Daniel Romano’s “Finally Free” Stands at the Forefont of “Weird Country”

Reviews

Canadian multi-instrumentalist and singer-songwriter Daniel Romano’s beautiful new album, Finally Free (New West Records), arrives November 30. What Romano achieves with this album becomes all the more remarkable when one considers that he played nearly every instrument on the record and produced it himself. The record has a unified vision, a psychedelic folk take on country rhythms.

While All-music gave a favorable four-star review to Finally Free, they opted not to categorize as Alt-Country or Americana, as they did his previous couple of releases. Admitting that Romano “has always been a tough artist to pigeonhole,” they chose to list the album as Indie Rock and Indie Pop. I don’t entirely disagree.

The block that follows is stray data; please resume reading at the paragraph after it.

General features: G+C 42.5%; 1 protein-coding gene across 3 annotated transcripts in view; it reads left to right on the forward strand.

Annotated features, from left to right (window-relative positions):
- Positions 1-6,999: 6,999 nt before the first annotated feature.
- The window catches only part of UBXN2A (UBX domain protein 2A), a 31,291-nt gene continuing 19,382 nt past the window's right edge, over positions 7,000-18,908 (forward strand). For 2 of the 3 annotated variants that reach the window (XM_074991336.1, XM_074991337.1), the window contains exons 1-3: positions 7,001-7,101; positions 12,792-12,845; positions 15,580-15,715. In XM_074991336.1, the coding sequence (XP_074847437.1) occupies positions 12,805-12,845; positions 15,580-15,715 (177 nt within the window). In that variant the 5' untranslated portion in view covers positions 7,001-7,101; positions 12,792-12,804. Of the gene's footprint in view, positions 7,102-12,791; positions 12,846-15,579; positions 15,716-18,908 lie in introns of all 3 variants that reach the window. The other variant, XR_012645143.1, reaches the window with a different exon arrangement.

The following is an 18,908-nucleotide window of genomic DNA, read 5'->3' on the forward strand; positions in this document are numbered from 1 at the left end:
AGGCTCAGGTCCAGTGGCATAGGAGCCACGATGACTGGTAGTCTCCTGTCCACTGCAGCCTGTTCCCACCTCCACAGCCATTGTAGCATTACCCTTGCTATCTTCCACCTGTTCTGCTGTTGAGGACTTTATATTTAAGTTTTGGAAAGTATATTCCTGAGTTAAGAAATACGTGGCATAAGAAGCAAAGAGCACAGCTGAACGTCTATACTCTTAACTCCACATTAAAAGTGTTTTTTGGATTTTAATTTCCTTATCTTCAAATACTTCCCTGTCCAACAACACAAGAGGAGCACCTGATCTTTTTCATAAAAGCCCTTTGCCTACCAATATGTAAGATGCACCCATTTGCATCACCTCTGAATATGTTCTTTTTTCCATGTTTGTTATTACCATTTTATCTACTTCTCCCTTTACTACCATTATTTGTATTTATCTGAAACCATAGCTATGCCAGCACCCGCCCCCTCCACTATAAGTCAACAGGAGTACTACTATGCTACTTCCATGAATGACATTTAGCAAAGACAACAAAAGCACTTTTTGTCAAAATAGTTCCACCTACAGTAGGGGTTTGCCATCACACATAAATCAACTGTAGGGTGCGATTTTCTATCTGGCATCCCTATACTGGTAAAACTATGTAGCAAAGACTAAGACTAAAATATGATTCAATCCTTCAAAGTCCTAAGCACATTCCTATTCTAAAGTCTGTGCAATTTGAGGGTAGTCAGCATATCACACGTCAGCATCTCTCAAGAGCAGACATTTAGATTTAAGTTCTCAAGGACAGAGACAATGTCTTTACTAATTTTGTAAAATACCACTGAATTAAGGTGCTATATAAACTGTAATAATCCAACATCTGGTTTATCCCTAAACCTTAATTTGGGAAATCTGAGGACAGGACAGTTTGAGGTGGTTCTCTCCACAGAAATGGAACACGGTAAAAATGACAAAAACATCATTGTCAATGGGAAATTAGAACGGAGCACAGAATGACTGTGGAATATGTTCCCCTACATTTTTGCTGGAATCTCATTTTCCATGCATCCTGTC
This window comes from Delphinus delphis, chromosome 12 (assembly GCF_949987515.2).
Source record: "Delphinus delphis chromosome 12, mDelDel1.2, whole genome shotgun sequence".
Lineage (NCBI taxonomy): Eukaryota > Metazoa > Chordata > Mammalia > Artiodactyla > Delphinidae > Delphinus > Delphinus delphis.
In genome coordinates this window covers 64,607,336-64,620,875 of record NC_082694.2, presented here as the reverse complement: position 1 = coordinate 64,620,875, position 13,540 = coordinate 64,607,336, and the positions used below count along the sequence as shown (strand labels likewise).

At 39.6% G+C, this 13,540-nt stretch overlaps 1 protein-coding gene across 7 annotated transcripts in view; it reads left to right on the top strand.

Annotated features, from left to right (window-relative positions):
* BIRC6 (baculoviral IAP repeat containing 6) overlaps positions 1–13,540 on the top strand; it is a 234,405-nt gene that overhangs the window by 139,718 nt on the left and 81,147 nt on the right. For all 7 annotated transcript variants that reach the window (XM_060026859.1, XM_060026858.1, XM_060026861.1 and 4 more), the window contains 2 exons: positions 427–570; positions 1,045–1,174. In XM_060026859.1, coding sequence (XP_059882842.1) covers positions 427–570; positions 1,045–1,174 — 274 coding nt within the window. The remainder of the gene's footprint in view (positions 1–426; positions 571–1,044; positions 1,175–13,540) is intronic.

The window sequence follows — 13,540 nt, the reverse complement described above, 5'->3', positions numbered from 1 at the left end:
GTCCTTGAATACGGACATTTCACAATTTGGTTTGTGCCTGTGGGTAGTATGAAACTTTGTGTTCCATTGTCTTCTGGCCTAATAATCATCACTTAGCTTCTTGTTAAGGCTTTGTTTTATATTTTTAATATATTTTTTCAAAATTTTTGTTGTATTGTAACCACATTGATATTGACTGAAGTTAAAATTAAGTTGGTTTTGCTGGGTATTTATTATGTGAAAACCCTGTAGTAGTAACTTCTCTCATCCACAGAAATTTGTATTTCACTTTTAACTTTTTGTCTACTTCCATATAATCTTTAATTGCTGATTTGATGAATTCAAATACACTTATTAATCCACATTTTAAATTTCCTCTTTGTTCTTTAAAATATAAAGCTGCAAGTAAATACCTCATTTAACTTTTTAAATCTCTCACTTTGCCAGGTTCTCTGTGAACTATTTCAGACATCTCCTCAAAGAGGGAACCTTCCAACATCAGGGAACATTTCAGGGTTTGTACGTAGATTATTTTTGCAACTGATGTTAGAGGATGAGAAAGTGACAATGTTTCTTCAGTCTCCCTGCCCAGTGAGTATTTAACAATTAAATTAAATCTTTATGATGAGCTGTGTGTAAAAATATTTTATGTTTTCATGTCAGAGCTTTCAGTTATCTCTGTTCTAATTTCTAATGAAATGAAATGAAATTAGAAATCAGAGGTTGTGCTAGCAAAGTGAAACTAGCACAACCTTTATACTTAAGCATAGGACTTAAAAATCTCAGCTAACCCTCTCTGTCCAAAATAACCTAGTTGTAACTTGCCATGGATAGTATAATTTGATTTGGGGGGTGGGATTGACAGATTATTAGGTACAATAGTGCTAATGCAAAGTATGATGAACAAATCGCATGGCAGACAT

In fairness, the tracks on Finally Free do not all consistently fall neatly within the bounds of any one genre. Some, like the folk-pop-psychedelia “Celestial Manis,” show no trace of Romano’s country influences. Others, like “All the Reaching Trims,” are reminiscent of the country-folk melodies of the Byrds–again, with strong psychedelic tones. To quote True Detective, “Time is a flat circle,” and Romano has, in some respects, rediscovered the psychedelic roots of country-rock.

I consider Romano part of a group of young musicians that I call “Weird Country.” These artists are taking alt-country and Americana to bold new places. They’re incorporating psychedelia, experimental music and electronica, field recordings, dream pop. I consider several excellent releases this year “weird country:” Odetta Hartman’s Old Rockhounds Never Die, Anna St. Louis’s If Only There Was a River,  Christian Kjellvander’s Wild Hxmans, and Buxton’s Stay Out Late.  To varying degrees, they all stretch the boundaries of “country,” are characterized by an essential weirdness, and they are all wonderful.  http://www.danielromanomusic.com/music/

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